The Rabbi told me that my soul wanted to be better than I was. That I was giving in to animalistic cravings and I had to stop. I told him I didn't agree with him and liked where I was in my life. When he asked if I was involved with a guy, I was honest and said yes. Then he asked for the boy's phone number. I was immediately suspicious and said I didn't want to share that with him. Why did he want the number? The Rabbi said he just wanted to talk to my friend and see what kind of guy he was. I was curious. I wanted to know what he would say and how my friend would respond. So I gave him the number.

The Rabbi dialed the number while I sat there, totally trusting him at his word. And then he blew my naive world apart. He told my friend that I had come to him for help. That I wanted to break up with him but didn't have the courage to do it myself. He said I wanted to be a better Jew and wanted nothing to do with boys anymore. Consider the relationship over.

I was shocked.

Rabbis don't lie! Rabbis are trustworthy! How could this have happened?! But it had.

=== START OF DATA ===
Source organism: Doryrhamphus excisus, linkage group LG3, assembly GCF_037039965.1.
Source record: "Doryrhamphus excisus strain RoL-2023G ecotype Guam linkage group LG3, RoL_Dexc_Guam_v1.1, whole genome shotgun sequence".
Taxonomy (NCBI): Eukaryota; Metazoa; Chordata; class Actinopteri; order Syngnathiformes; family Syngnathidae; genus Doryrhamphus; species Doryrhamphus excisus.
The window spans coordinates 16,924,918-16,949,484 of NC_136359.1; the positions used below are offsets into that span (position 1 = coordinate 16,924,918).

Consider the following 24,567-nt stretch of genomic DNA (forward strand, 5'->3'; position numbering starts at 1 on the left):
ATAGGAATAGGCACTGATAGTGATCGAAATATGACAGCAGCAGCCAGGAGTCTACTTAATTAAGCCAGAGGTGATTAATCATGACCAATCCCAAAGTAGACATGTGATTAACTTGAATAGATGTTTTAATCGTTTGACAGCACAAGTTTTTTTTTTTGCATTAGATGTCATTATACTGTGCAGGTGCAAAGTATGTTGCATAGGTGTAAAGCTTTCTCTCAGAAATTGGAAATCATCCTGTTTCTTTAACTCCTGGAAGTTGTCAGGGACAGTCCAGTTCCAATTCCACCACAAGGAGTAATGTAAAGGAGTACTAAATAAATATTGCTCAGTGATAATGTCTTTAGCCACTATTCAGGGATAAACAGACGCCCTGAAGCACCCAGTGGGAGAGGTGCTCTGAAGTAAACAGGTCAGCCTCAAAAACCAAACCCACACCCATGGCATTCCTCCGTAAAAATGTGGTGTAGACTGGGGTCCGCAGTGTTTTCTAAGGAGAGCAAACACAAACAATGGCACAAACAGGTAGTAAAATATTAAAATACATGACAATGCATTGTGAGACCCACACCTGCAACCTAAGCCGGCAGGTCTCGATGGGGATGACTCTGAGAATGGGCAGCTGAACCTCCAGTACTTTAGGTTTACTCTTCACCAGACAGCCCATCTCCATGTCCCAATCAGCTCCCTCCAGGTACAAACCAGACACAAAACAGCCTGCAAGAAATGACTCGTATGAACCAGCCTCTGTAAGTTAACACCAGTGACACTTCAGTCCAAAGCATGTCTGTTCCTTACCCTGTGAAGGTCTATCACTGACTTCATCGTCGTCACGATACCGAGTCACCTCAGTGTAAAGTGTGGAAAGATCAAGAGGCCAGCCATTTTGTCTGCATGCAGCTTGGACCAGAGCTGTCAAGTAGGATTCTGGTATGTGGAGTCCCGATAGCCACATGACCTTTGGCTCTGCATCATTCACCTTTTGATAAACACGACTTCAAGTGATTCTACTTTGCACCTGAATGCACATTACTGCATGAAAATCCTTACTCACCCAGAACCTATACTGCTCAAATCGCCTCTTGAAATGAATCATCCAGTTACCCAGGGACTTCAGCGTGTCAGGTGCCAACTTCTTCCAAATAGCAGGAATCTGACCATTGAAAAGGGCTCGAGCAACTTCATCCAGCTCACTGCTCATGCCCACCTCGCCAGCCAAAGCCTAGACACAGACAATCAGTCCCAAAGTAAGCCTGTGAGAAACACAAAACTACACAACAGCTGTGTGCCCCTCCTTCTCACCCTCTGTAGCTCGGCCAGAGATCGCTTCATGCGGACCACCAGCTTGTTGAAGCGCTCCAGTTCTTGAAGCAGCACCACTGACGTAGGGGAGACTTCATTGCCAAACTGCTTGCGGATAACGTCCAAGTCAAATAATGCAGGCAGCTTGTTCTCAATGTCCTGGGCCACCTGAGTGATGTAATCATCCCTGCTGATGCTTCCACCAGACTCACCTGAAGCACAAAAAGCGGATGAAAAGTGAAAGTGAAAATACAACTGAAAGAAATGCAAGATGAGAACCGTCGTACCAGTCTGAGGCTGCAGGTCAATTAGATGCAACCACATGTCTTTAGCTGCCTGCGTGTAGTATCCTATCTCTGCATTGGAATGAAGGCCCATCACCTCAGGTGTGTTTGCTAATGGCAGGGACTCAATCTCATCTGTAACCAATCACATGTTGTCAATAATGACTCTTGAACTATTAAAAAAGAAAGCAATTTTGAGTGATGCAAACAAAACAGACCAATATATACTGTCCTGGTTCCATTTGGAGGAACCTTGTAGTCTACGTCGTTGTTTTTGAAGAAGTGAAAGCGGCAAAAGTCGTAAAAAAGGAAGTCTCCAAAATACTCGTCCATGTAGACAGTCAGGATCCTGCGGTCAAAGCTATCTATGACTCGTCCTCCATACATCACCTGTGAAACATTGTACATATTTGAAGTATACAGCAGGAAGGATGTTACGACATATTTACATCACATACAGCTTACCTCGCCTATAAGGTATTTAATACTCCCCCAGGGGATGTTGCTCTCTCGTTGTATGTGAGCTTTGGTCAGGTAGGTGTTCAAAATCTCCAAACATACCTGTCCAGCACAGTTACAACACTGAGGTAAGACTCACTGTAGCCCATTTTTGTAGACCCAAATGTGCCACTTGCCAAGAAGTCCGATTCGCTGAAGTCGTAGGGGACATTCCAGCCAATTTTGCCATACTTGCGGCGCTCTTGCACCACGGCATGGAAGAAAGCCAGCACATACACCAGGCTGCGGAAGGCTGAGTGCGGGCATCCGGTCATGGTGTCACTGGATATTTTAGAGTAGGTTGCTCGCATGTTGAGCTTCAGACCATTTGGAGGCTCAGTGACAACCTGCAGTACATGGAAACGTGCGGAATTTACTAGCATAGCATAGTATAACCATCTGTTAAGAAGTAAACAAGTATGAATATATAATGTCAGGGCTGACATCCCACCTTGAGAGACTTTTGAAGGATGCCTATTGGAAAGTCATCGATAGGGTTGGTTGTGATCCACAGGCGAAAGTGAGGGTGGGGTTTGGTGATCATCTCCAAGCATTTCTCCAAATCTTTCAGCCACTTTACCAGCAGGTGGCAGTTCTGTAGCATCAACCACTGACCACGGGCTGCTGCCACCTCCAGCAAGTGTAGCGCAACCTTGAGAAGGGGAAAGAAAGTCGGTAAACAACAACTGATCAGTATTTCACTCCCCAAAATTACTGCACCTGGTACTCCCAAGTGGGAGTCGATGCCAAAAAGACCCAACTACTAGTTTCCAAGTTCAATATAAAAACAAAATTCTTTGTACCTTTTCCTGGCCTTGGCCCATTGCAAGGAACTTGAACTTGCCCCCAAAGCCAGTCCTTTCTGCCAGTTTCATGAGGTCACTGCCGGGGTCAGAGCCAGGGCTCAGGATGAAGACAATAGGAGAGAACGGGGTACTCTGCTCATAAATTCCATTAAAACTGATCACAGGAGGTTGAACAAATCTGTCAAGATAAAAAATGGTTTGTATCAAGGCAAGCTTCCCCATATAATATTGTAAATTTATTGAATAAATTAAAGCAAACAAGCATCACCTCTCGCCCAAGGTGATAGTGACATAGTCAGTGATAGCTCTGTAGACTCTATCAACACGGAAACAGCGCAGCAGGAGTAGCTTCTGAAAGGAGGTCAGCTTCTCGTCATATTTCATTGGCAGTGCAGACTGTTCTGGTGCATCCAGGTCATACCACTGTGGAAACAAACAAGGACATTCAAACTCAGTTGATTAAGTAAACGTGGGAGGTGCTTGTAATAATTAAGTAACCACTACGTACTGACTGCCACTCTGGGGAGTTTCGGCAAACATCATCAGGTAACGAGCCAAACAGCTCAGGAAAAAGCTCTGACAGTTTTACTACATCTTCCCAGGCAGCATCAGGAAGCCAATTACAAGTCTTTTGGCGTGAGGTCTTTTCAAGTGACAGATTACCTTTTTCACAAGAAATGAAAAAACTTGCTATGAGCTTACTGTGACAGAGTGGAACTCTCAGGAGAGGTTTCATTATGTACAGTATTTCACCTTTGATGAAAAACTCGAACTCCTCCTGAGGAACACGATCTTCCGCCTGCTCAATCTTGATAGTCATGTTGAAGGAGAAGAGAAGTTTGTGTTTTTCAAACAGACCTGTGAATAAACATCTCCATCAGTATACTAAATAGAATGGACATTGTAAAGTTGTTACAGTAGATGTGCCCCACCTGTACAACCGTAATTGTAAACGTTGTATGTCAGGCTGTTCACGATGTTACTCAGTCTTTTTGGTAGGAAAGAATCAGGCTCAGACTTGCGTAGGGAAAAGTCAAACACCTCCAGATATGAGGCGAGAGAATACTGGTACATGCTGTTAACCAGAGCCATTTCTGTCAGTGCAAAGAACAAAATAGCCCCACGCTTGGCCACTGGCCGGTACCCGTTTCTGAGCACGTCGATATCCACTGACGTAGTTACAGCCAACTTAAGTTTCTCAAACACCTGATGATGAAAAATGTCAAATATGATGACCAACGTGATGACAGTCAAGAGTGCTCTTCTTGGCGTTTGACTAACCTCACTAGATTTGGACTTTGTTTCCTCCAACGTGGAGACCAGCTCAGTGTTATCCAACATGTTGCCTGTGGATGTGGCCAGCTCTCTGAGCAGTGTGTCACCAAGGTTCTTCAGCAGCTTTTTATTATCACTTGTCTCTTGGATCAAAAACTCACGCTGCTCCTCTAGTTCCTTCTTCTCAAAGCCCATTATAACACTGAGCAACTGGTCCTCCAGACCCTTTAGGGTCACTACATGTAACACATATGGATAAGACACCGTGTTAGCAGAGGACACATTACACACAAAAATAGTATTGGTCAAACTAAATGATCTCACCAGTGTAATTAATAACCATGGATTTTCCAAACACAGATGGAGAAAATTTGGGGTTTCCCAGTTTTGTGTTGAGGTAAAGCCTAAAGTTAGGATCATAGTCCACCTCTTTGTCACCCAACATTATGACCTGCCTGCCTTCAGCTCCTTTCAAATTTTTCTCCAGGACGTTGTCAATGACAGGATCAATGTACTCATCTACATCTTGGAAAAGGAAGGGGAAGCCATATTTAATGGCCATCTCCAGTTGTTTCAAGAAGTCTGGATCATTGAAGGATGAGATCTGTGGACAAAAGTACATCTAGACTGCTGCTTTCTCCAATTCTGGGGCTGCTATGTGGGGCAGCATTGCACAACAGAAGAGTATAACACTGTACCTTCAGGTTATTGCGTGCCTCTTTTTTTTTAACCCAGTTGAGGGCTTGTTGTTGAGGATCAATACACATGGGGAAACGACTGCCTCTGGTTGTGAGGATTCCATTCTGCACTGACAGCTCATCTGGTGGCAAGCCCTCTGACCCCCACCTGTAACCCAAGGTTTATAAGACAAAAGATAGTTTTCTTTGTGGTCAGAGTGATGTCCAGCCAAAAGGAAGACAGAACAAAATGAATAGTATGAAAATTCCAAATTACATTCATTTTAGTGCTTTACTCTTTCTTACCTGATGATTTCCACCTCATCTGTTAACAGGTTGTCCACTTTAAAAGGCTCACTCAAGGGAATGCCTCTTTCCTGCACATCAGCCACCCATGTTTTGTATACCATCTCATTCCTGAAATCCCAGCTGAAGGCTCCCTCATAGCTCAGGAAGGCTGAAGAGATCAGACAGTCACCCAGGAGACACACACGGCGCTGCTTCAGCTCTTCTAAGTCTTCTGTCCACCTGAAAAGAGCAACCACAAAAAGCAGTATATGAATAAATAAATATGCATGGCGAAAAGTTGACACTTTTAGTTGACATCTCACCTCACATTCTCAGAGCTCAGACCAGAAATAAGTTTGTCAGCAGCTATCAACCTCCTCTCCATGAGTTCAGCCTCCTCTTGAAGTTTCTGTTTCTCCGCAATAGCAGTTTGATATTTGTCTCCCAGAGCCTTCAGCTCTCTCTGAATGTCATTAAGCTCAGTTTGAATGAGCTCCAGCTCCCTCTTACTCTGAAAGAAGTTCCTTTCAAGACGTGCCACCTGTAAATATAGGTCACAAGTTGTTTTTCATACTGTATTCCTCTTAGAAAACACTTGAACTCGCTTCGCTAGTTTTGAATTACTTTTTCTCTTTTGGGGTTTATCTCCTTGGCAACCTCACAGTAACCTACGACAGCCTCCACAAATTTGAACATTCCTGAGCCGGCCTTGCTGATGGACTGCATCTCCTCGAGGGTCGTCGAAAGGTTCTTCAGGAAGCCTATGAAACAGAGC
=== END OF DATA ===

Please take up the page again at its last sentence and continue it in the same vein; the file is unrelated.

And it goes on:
I left Rabbi Tauber's office with an open wound that night. Over the years salt has been poured on my wounds and they have been reopened wide, time and time again. The further away I travel from that world, the easier it is for me to breath. The air over here is clear.

I think I'll stay.

Monday, November 14, 2011

Another Great Article About Atheism

At the risk of the trolls again accusing me of being an atheist (which I am not and which I wouldn't consider an insult anyway), let me be clear: I am still not sure if I believe in a deity or not. I just know that I don't believe in organized religion and that if I would believe in a God, it would have to be more like Einstein's or Spinoza's God.